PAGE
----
Craig Chase, Farm and Ag Management Field Specialist, Northeast Iowa
Many farmers continue to struggle to remain members of their chosen profession. Others are becoming more entrepreneurial in their operations to try to take advantage of new markets that are developing among consumers for certain foods, such as certified organic produce or humanely-raised meats. Those of us in Extension are often asked to provide assistance that is frequently beyond the knowledge and skills that currently exist among agricultural professionals. Indeed, because the needs of these farmers are outpacing abilities of the staff of the agencies and organizations who are suppose to be helping them, often these farmers do not even approach these staff because they believe they will not find help.
In an attempt to address this lack of knowledge and skills, a project titled "New Food and Farming Ventures" was developed. The specific components included a vast amount of resource information on production systems, marketing, and business planning. In all, 56 Extension and other agricultural professionals from three states received training. The project also developed a network to enable these participants to help each other and establish a core of committed and trained agricultural professionals who are working in concert to help farmers.
Evaluations were conducted following the training sessions indicating a majority of participants indicated they were "likely" to "very likely" to work on gathering information and helping clients with new ideas. These same participants indicated they would share the information they received with over 100 individuals in the first 3 months following training. Conferences on value added agriculture and alternative agriculture were offered in December 2004 and January 2005 by two workshop attendees. In addition, new businesses are being created. For example, one attendee worked with a new food venture culminating in the creation of a vegetable farm. Other businesses are starting and expanding as well.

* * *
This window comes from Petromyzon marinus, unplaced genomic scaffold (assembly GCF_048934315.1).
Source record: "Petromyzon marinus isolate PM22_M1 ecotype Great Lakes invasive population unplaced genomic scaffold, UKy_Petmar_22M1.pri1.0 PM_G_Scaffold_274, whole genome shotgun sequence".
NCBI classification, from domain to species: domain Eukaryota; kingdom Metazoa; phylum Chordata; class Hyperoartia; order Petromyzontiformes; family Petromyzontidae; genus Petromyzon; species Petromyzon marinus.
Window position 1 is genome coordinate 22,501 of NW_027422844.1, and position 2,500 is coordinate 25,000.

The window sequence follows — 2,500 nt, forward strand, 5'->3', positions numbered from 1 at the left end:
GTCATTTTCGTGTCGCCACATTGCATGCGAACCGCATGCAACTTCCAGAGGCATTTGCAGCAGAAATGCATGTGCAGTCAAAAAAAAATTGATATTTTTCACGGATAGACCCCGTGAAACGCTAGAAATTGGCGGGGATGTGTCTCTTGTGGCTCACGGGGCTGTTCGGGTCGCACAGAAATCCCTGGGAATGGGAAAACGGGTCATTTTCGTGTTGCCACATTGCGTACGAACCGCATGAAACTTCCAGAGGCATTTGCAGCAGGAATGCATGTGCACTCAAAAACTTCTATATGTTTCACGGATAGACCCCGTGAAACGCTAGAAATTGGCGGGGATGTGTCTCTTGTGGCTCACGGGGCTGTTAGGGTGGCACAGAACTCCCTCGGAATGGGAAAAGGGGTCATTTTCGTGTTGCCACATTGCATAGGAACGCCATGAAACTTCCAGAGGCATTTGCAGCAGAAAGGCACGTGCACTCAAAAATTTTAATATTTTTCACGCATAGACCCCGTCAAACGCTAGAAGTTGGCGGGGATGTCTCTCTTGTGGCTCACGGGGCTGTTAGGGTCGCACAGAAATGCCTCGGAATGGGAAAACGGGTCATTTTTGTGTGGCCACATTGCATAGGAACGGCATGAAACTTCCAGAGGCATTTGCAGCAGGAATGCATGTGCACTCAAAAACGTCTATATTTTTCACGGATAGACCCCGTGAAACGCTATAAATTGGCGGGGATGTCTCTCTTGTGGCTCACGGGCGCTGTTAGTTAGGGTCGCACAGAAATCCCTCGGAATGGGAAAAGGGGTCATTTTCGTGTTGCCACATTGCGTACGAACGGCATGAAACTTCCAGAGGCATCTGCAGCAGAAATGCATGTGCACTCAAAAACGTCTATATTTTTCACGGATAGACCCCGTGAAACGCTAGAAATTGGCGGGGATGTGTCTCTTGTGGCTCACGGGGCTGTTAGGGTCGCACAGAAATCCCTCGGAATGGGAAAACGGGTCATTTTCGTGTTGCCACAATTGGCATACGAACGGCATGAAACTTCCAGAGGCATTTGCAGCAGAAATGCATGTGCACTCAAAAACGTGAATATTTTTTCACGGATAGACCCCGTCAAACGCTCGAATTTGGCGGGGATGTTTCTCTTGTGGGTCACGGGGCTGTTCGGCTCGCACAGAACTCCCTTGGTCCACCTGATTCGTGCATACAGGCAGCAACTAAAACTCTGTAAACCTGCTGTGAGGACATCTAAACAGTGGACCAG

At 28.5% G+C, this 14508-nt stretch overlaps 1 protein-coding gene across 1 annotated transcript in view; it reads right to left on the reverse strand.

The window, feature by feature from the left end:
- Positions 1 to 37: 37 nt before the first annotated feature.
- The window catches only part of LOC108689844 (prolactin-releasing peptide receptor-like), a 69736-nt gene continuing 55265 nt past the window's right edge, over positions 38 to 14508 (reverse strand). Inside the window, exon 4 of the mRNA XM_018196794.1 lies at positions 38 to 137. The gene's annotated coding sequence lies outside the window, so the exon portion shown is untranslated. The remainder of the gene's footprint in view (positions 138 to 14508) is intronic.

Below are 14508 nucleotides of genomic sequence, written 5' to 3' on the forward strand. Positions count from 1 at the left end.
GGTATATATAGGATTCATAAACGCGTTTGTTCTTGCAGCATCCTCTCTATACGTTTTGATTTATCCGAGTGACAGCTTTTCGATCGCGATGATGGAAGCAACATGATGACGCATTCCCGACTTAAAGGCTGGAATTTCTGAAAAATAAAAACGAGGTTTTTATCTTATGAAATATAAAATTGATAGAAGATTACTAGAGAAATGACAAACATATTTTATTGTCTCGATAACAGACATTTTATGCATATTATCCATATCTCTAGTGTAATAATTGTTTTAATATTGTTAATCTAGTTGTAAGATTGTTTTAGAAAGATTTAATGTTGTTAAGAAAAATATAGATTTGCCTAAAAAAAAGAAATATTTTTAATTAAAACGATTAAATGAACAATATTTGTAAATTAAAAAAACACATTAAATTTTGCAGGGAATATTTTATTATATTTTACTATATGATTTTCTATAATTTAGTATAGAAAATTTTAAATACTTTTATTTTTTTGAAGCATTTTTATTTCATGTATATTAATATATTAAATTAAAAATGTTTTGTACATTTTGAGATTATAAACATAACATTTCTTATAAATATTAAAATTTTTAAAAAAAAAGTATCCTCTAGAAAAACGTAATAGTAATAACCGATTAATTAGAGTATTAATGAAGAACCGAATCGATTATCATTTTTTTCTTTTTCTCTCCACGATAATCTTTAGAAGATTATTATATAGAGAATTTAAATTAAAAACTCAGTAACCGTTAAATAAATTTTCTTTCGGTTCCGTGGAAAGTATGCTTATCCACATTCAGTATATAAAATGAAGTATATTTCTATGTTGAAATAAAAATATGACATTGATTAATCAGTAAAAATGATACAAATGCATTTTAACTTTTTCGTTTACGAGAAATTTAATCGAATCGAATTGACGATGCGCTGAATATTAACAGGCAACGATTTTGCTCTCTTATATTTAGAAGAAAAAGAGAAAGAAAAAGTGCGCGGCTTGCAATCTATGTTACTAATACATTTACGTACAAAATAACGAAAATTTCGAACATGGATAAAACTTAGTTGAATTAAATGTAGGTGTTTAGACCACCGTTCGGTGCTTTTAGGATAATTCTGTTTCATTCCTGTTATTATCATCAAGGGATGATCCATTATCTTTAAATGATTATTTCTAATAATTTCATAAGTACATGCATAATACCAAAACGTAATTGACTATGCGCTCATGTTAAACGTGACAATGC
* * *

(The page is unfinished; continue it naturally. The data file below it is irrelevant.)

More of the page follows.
ISU Extension and other agricultural professionals through training increased their knowledge and skills resulting in a higher comfort level working with new food and farming ventures. As a result, new food and farming businesses are starting and/or growing.
March 18, 2005
121 - Adding Value and Enhancing Agricultural Products, 4th (July - Sept)
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